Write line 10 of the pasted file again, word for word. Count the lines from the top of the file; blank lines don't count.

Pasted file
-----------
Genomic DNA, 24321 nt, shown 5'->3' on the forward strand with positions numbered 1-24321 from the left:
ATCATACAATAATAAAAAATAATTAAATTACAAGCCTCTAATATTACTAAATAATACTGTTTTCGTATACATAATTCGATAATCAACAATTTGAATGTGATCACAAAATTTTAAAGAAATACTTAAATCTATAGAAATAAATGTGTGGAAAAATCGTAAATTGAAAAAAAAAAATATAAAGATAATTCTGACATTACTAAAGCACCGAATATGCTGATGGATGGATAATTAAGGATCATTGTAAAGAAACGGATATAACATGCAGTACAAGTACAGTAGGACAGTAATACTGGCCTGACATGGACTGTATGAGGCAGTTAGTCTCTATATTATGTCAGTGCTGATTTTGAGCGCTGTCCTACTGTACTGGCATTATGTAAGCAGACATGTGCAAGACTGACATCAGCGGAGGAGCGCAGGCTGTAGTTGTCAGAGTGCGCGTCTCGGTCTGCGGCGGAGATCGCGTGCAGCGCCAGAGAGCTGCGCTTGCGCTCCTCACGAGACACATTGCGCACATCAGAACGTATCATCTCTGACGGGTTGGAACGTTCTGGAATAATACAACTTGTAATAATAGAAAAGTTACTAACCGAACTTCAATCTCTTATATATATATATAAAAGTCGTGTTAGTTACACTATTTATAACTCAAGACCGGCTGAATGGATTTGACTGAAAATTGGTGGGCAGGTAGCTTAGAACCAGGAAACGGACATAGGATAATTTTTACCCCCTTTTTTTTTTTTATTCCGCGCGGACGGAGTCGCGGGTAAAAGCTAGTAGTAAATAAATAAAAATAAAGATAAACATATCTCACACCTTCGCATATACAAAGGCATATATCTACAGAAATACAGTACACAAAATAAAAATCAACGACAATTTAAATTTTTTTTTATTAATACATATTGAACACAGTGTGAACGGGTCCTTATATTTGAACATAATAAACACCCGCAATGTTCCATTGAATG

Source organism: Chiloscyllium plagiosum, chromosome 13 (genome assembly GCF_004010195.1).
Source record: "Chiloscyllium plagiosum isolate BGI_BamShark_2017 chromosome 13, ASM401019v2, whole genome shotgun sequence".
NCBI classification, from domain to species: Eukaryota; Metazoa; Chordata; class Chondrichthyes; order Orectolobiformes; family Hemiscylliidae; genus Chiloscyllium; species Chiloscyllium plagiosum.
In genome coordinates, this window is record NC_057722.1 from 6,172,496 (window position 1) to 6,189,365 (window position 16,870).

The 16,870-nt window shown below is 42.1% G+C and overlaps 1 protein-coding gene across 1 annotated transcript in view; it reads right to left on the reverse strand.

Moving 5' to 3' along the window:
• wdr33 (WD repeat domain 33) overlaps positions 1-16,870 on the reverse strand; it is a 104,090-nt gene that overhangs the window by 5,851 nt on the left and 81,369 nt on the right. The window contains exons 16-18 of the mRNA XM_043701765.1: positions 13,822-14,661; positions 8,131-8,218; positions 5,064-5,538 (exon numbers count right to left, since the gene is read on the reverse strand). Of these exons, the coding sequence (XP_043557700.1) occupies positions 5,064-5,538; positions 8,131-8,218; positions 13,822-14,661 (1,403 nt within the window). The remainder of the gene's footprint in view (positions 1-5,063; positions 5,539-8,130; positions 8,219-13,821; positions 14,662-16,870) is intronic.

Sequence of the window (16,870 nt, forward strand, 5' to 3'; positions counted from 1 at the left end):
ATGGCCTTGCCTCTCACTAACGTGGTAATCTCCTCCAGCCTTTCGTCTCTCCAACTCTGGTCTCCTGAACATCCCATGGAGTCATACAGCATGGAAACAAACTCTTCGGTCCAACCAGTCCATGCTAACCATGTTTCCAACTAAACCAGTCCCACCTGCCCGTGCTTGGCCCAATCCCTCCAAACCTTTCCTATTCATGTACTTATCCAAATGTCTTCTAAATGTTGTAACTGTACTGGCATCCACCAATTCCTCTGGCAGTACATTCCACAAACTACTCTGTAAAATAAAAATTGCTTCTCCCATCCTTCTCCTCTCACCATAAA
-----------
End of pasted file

Sequence of the window (16,870 nt, forward strand, 5' to 3'; positions counted from 1 at the left end):